Remi had lost his glasses. It was during the midst of a hurried photo shoot this weekend that took place in many locations and he was confounded as to where they could be. Not only would it be expensive to replace them but the frames had belonged to his late Father and so held enormous sentimental value. In stillness, he played back the day, moment by moment until he was fairly certain when he had used them last. It was with great joy that when he called the Mas des Barres (more about them another time), he was told that some kind soul had found them outside. Their boutique would close at noon, it was already after 10am. There was no time to lose. We gathered the dogs, put them in the back of the car and headed out into the Alpilles. After having recovered the precious lenses, we turned towards a place that we have always called "La Vallée Secrète" or Our Secret Valley.
It is off the road on a bended elbow of land that you have to know about in order to explore. Here, it is always beautiful but never less so than yesterday. The poppies were still waving, the olive trees green with promise. Already, the noon day sun was white overhead so we stuck to the shadows, willingly. The dogs were just themselves, Kipling well out in front, tail up and Ben lagging behind just long enough to make sure that I was all right each time that I paused to take a photograph, trying to capture something not at all mine but was mercifully willingly shared. And so I was late to the scene but drawn with Remi's laughter as he called to me loudly to "Viens, vite!" just in time to see Mr. Ben having waded into the tiniest creek that was pooling out of a near hillside. Apparently, he had, in his way, asked for permission of Remi before sinking into the cool, clear water. He didn't move then, just smiled broadly. With a bit of persuasion, Remi even coaxed Kipling, the rascal, to join Ben but not for long. Afterwards, invigorated, both rolled in the grass and zoomed some zoomies. We piled back into the car, windows down and I couldn't help but smiling all the way home.
For it is the surprise, you see. I never, ever thought that I would be here. Why should I be when there was never an arrow pointing from the Midwest of the United States to Provence? Not to say that all is perfect just because of the location. We are not wealthy people, we struggle. But there are moments of such generous beauty that are here for the taking and are free. Free of charge if we can see them. Well, it is just a thought.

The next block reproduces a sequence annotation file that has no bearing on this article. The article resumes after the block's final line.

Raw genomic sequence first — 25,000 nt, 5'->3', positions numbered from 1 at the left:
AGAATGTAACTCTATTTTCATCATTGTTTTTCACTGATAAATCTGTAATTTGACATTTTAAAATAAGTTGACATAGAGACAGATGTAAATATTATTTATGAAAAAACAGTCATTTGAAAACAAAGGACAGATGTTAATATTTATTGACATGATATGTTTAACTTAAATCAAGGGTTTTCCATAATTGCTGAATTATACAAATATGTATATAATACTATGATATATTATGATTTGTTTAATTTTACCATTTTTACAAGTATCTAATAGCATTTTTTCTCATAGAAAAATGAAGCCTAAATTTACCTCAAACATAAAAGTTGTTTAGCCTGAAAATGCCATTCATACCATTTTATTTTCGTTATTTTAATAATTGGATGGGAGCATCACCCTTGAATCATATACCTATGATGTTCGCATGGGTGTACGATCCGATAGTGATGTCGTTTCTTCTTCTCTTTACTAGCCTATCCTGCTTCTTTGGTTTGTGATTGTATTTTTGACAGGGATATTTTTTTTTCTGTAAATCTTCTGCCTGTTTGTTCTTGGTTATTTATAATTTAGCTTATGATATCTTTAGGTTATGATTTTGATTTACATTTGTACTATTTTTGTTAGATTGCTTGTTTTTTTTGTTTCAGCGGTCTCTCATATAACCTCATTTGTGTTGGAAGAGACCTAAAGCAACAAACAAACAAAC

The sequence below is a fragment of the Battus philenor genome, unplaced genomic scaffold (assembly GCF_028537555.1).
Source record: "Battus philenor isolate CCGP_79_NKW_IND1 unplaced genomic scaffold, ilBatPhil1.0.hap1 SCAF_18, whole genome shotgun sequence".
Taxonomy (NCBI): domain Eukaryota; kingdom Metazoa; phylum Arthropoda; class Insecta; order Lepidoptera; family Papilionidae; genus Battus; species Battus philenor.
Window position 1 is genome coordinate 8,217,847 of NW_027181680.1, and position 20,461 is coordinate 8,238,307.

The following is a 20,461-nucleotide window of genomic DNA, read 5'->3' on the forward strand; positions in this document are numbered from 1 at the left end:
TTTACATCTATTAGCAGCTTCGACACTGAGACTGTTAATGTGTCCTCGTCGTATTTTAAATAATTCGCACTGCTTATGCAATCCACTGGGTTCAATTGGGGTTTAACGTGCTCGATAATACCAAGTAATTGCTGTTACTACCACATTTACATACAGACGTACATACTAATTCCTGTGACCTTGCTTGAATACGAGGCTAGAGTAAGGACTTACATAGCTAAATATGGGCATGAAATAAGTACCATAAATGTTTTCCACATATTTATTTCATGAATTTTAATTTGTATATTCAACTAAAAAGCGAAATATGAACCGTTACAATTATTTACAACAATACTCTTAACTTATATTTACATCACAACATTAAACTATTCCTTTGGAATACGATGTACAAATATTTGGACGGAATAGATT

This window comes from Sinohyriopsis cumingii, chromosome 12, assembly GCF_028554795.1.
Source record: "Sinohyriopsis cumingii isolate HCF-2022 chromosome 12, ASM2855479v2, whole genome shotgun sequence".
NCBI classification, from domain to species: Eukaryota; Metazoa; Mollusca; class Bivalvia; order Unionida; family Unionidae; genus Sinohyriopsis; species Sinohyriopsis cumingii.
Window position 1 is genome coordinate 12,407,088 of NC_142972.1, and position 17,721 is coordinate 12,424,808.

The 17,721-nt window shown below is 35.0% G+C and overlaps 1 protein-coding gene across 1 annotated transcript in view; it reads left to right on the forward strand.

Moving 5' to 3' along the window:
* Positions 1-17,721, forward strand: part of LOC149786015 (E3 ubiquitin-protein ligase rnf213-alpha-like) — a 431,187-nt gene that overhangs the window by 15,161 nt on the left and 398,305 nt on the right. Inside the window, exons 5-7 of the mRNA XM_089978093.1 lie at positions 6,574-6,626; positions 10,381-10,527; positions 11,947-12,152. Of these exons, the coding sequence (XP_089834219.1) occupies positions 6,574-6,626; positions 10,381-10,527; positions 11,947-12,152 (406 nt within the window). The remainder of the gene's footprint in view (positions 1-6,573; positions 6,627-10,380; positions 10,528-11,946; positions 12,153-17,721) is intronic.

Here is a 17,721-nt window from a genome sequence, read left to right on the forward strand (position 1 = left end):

The base of my first memories is of my Mom opening up the kitchen door and out I would skip to play in the woods on the other side of the country road from the farmhouse where she herself had grown up. I would spend hours alone under the trees thinking up stories and creating worlds within worlds. Later on, I would be spared loneliness from moving so often by discovering the world of literature and all of its many characters that were ready to be my friend! So I suppose that it isn't surprising that I wanted to bring them to life through acting. From age 17 to 32 I put my heart and soul into that career, having attended New York University and then the Yale School of Drama. I auditioned continuously and worked when I could as actors do, I felt alive. Acting was what I was truly good at, my home. But then I met Remi. End of sentence, full stop. I knew that I had to move to Paris to be with him almost immediately, I knew it and so I did. We formed a team of journalist (me, learning on the hoof) and experienced photographer. Doing so, we travelled the world together and saw such things as I had never read, not even in my beloved books.
And now we are in Provence. We moved here on a whim, before the power of the Press collapsed and I later started this blog as a way of keeping my hand in. Staying creative was a way to keep from being lost amidst so many changes. Or trying at least. I recently wrote that telling stories was the through line of my life but I am only just realizing it now. You see, I didn't long to be an actress, I was one. I didn't aspire to being a travel writer, I had no choice in the matter. This is how my life has rolled out so far. When I look ahead of me, I honestly see a blank. I have no idea what could happen. Which can be utterly terrifying for I do not have the financial security of my friends and colleagues. But if I am smart and if it is a good day, like yesterday, my vision is as clear as Remi's is now that his glasses have been restored. For all along, I have been living with something inside of me...something like a little bit of magic. We all have it. And so far - and I knock on wood - it has never let me down.
Today's post is my contribution to our international blogging party. This month's theme was chosen by the lovely Vicki Archer who asked: "What did you imagine you would do when you grew up? Are you somewhere totally expected or following the path you had imagined?"
It is a good question, isn't it? I answered it in my own way but I would love to know what yours is. To see the replies of the other women in this amazing group, please click: here.
Would you like a bit of music for this post? I chose "If the stars were mine" by Melody Gardot as I couldn't get it out of my head while writing this! You can listen to it by clicking: here.
PS. Thank you all for the amazing response to my previous post regarding "An incredibly charming village house for sale in Provence" - if you missed it, you can read it here.
PPS. For those of you that are new here - hooray! - by clicking on the links within the post you will learn...well, just about all you need to know about Lost in Arles. Cheers!